One-half of Generation X and Generation Y workers employed in smaller businesses (less than 500 employees) said current economic conditions were making them look more toward employee benefits to achieve financial security.
Gen X and Y, who constitute 56% of the small-business work force in the survey, also recognize that their goal of more financial security can entail a cost. As a group they are willing to do their part, despite the financial strains some of them experience. Two-thirds of Gen X and Gen Y small-business employees would be willing to pay more of the cost of benefits rather than lose them. Fifty-four percent of younger workers would be interested in having a wider array of benefits options, even if it means paying all of the cost for those voluntary benefits.
Below are some voluntary insurance benefits, the percentage of younger workers interested in paying for them, and the percentage of small-business employers who offer the benefit:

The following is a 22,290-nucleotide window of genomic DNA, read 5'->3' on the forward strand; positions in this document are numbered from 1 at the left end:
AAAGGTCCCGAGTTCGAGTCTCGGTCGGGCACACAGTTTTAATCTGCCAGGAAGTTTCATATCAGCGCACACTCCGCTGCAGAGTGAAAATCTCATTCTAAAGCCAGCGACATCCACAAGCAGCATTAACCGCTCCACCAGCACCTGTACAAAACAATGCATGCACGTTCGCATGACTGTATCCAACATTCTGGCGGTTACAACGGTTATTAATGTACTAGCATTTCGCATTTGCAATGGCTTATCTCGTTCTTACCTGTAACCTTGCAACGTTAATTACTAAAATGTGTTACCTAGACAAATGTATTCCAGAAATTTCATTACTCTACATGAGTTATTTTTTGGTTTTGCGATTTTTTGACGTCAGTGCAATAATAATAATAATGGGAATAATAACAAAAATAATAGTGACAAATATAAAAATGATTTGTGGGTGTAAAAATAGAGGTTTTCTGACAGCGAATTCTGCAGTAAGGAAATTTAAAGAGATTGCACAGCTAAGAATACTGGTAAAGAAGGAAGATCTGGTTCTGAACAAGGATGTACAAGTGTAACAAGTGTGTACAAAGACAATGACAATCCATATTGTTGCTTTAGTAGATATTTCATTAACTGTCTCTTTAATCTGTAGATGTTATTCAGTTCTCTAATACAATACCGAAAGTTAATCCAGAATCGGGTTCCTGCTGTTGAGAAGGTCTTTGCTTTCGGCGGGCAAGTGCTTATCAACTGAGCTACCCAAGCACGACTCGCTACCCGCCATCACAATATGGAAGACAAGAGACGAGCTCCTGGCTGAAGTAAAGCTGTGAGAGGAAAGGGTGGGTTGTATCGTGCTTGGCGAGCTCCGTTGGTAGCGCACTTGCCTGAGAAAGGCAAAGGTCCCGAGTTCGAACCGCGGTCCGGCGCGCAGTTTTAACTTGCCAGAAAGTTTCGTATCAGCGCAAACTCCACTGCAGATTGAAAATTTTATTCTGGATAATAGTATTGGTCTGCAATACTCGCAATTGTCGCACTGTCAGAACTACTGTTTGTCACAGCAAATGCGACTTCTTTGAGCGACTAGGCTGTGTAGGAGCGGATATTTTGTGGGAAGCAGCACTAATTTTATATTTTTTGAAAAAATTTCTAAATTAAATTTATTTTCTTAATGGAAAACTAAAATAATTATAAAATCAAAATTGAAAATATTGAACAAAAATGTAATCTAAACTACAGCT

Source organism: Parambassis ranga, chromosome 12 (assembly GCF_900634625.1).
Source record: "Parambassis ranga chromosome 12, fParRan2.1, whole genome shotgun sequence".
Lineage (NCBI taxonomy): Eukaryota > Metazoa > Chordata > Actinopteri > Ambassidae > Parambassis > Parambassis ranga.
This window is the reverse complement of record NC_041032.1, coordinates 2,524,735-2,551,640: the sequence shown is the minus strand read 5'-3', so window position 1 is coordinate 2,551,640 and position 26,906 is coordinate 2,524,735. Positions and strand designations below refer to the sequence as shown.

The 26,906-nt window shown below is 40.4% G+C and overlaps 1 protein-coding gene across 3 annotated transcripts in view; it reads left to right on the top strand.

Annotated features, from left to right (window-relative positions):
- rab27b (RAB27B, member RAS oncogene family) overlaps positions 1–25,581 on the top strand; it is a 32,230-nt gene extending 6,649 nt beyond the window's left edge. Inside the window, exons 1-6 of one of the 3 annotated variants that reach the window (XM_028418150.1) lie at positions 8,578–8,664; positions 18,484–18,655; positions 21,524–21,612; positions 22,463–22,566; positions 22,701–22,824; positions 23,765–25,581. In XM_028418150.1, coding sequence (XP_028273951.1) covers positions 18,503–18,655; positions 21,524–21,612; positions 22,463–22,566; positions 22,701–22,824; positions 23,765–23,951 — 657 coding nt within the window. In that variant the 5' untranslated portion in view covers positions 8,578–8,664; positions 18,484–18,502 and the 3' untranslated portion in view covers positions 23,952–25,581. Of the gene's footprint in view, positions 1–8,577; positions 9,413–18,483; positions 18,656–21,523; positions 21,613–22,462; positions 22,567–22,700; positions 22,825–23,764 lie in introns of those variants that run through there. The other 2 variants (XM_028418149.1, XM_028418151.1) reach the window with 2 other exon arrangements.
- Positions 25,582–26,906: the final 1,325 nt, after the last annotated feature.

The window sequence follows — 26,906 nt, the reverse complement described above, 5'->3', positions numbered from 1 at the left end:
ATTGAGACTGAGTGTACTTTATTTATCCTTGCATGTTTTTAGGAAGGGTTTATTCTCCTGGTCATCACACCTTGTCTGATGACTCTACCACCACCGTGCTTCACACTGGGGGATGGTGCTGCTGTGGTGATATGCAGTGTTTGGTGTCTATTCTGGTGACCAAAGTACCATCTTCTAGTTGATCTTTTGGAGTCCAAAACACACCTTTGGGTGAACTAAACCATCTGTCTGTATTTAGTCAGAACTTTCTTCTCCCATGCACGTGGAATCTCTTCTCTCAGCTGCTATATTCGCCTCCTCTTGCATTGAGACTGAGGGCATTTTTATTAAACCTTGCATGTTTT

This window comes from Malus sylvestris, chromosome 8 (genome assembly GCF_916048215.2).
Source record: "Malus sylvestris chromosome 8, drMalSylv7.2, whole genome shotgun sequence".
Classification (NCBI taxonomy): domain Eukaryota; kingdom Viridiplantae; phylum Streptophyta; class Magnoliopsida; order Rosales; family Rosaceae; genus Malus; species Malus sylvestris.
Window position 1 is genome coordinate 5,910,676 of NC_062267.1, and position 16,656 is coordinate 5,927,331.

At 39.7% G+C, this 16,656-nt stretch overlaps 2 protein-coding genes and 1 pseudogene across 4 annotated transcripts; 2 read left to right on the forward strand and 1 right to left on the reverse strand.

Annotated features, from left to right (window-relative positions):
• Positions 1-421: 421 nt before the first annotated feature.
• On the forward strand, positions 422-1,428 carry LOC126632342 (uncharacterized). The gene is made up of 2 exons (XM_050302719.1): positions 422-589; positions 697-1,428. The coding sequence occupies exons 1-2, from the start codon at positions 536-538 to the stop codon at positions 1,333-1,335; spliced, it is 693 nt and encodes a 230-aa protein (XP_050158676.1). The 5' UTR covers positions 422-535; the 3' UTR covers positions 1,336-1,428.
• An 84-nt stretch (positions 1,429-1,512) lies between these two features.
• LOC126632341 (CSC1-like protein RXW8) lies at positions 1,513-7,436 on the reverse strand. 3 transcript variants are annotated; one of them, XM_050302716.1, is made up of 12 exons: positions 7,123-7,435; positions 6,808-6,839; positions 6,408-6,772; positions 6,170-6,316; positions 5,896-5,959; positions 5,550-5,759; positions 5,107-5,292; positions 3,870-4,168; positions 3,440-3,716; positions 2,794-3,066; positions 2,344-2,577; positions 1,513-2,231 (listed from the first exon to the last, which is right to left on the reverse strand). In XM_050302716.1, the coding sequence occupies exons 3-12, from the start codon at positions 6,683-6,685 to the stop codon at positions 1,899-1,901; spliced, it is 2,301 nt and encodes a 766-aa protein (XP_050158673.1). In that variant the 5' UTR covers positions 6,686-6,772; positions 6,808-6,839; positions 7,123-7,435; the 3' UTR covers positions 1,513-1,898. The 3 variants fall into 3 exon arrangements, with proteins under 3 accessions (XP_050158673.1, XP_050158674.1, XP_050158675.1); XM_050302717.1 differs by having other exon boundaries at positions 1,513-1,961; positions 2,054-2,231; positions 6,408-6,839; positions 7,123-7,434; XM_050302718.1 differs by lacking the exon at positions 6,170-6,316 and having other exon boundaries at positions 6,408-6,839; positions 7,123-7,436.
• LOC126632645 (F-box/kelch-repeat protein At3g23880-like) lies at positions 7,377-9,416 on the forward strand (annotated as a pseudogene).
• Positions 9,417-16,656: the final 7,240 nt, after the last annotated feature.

- Life Insurance - 41% of employees are interested, 20% of employers offer;
- Dental - 38%, 11%;
- Vision - 38%, 9%;
- Disability - 40%, 8%;
- Critical Illness - 38%, 10%; and
- Home/Auto - 44%, 2%.
In addition, nearly three of four small-business employees are interested in their employer offering financial education programs, but only 29% of employers do so.
“There is no economic need for smaller businesses to leave popular voluntary benefits to the realm of larger companies, especially given the interest and willingness by many Gen X and Y employees to contribute to, or to fully pay for, benefits,” said Anthony J. Nugent, executive vice president of Group, Voluntary & Worksite Sales at MetLife. The findings from the MetLife study are summarized in “Are You Listening? What Small Business Employees Want From Their Benefits, and How Employers Can Show They’ve Heard,” available at http://www.metlife.com/sbtrends.